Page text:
Before a note has been sung or a word spoken, Timothy Sheader's new production of this troublesome Rodgers and Hammerstein classic establishes its intent. As the orchestra plays the famous overture, a group of brass players take centre stage, as if they've strolled in from a Northern mining town. In their hands, the swirling fairground theme takes on different, darker, but still stirring tones.
Then the cast begin to dance and Drew McOnie's muscular, fierce choreography immediately establishes what kind of society we are entering. It's all big, stomping steps and swinging arms for the men, and equally strong but more submissive moves for the women. Gender identity and the separation of the sexes are established and reinforced: men work, women wash. A little girl who tries to play with the boys is reprimanded and given a doll; a boy who wants to wave a handkerchief is swiftly put in his place.
As the sequence moves to its climax, the women end up in the men's arms, their lifeless limbs manipulated like powerless puppets or dolls. The music surges and as they take their place on the revolve that dominates the set, it begins to turn. It's a great coup d'theatre, but it's also symbolic. The action is repeated at the end and by then the wheel has literally turned and the power balance has shifted to the point where it is those women who have found a means to exert their influence and assert their rights. That change is a measure of just how radically the show has been rethought to let it have relevance while still honouring its greatness.
The traditional problem with Carousel is that some of the lushest and most beautiful music ever composed – "If I Loved You", "Mister Snow", "June is Bustin' Out All Over" and "You'll Never Walk Alone" – is placed at the service of a plot in which, for no apparent reason, a strong-minded mill girl called Julie falls for the violent fairground barker Billy Bigelow, whose inadequacy in life is finally redeemed by some weird supernatural intervention after his death.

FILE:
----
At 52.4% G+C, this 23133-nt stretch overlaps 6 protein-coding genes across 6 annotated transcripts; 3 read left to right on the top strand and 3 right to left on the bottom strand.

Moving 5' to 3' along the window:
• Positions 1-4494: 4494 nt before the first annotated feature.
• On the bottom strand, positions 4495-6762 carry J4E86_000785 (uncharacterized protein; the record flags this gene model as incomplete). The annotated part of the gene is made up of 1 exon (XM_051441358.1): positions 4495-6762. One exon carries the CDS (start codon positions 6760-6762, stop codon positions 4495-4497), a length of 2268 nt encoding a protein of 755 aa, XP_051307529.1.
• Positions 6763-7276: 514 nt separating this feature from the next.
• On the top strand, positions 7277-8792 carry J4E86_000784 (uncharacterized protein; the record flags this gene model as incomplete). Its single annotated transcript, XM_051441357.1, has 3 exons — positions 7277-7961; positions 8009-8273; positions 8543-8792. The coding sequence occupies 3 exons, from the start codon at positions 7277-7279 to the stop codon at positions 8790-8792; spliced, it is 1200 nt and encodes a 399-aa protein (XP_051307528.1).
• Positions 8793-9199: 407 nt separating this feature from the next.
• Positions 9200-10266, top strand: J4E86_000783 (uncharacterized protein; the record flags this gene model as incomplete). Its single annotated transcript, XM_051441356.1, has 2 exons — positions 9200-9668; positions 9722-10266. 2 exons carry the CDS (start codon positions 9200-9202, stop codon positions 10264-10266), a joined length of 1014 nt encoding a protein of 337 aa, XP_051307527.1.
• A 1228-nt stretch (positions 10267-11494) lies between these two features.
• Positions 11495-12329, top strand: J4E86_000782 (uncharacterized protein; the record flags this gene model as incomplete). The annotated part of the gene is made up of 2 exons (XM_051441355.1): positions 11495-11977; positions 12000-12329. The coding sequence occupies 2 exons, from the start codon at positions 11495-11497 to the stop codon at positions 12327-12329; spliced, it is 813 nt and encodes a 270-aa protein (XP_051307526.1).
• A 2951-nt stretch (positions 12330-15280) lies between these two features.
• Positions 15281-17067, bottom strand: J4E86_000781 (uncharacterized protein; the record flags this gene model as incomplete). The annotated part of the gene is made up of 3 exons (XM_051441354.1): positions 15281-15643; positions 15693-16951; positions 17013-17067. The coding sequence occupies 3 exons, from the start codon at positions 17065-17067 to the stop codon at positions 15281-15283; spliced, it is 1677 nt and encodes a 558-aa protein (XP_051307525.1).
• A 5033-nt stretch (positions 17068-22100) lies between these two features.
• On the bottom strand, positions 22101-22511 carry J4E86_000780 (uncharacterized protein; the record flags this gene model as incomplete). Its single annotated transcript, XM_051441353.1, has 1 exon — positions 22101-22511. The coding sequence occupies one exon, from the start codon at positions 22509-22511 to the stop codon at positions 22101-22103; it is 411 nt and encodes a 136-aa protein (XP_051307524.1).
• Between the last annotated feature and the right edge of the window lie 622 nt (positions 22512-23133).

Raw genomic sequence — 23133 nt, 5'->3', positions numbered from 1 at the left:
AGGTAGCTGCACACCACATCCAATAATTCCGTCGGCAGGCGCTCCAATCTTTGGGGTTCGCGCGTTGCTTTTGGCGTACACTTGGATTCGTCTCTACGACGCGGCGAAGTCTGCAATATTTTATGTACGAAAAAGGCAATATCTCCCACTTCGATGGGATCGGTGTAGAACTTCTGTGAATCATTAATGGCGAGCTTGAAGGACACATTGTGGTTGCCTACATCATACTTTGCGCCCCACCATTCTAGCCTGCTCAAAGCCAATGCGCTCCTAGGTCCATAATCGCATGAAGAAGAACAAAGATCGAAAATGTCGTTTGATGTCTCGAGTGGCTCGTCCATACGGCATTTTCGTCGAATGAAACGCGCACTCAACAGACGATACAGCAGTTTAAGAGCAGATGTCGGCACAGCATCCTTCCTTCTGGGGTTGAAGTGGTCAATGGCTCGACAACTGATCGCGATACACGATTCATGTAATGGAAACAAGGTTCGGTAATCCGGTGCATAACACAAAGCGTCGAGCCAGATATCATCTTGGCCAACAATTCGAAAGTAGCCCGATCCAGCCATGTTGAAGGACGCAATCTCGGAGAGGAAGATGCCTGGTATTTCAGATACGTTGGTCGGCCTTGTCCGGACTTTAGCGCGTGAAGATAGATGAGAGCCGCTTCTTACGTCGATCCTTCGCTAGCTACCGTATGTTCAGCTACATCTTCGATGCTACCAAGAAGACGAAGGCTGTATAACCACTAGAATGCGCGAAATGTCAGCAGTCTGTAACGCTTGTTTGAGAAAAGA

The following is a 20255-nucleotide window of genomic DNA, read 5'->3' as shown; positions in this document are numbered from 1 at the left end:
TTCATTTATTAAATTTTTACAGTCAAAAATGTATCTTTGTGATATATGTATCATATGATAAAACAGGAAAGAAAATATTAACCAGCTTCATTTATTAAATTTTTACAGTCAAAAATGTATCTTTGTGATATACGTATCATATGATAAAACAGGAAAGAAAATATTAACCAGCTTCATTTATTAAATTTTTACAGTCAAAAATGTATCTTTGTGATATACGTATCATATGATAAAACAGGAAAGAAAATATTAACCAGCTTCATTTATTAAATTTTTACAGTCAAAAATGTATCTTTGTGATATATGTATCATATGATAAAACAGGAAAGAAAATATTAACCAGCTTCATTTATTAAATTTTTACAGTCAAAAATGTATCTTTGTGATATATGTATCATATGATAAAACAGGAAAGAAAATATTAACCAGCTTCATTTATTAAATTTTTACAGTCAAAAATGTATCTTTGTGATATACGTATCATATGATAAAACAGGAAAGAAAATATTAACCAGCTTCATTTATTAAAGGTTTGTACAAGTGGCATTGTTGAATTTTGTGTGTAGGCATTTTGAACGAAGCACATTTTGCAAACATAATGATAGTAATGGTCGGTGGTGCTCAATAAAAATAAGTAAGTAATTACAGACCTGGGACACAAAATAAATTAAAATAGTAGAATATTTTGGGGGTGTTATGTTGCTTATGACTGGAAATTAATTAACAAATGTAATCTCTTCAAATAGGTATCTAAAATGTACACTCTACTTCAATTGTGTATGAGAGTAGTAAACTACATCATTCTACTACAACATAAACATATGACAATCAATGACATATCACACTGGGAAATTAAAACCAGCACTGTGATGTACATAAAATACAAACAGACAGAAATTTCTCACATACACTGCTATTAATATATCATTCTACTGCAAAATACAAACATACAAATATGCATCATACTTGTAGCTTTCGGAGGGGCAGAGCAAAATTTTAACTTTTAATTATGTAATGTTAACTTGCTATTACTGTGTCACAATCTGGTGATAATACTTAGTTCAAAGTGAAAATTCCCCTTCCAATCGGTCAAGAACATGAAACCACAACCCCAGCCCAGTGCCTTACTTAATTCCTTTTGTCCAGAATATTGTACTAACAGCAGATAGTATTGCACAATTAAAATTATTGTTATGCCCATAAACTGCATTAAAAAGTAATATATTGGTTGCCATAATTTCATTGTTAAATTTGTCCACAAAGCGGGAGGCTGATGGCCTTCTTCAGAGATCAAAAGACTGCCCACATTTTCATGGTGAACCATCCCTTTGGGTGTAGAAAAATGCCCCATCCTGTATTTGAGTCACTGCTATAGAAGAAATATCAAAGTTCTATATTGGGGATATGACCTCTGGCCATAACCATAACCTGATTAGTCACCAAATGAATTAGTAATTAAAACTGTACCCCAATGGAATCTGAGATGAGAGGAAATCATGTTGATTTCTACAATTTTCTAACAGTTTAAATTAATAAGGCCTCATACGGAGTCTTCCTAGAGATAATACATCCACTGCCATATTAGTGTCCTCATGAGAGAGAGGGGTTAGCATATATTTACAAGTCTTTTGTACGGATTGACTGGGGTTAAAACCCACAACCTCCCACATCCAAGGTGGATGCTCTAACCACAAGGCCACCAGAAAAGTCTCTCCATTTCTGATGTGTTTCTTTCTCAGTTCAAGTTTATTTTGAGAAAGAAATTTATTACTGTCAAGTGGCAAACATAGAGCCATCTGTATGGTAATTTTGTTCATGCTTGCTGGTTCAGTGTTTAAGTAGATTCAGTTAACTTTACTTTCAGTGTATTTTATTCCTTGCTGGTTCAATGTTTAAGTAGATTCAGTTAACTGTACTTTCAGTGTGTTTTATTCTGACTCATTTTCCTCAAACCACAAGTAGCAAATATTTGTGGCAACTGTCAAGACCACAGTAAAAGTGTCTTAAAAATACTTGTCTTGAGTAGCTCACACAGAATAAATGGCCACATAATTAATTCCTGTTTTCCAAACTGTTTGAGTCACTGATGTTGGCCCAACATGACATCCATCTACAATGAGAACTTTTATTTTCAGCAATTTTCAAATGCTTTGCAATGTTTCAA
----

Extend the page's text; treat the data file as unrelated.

Sheader and his team confront its difficulties head on and fiercely. The action, usually set in a fishing community in Maine, is now clearly British and northern; the cast speak and sing in their own accents. The ending is trimmed and altered; when Billy, who has killed himself in the progress of an entirely pointless robbery, is allowed his day back on earth to see his 16-year old daughter, he is guided not by a whimsical Starkeeper but by a regiment of women who confront him with his own violence; in the long ballet sequence he witnesses, McOnie's choreography (superb and striking throughout) puts Louise at danger not only of bullying but of sexual assault. A line comparing a slap to a kiss has been cut.
Perhaps the most significant change of all, however, is that music supervisor Tom Deering has re-orchestrated the score, stripping out its lush strings but retaining its soaring melodic beauty. It's familiar yet strange, like meeting an old friend after a long time and its barebones loveliness enables songs such as Julie's "What's the Use of Wond'rin" to emerge not as a defence of a wife-beater – "he's your fella and you love him" – but as a melancholic statement of defeat and resignation.
All the action takes place on Tom Scutt's set, magnificent in both its simplicity and effectiveness, where a sweeping semi-circular ramp of ridged planking encases the band in a kind of burrow, all set around the revolve, which turns slowly as life moves on. A great crane, hanging over the action, lifts a metal buoy into the sky, a symbol of the sea-faring life and a moon that hangs over the darkening action. The costumes, co-designed with Molly Einchcomb, are timeless yet specific, the clothes of working people. They add texture and reality, as does Nick Lidster's wave-filled soundscape, and Aideen Malone's white, smoky lighting.
The cast is as strongly forged as the production; there's not a weak link. Declan Bennett's Billy perhaps resorts to too much hat-throwing at moments of high emotion, but he salvages a part that is virtually unplayable, making the dreams of "Soliloquy" so full of hope and wonder that you understand why Carly Bawden's clear-voiced, calmly determined Julie might fall for him. As her friend Carrie, Christina Modestou finds both humanity and humour, making her declarations of love for John Pfumojena's hilariously uptight Mr Snow a rich glory.
Joanna Riding, herself a wonderful Julie in Nicholas Hytner's 1992 revival, now embodies the earthy wisdom of Nettie Fowler, avoiding sentiment but finding emotion in a delicate, pared-back rendition of "You'll Never Walk Alone". The conclusion, when the song is reprised, doesn't offer redemption for Billy but it offers a glimmer of hope for his daughter.
Rain landed on press night, but the show gripped so strongly there was barely a rustle. With this and South Pacific at Chichester, it's proving to be a good year for reinterpreting Rodgers and Hammerstein; they stand revealed in glory, speaking to a different time.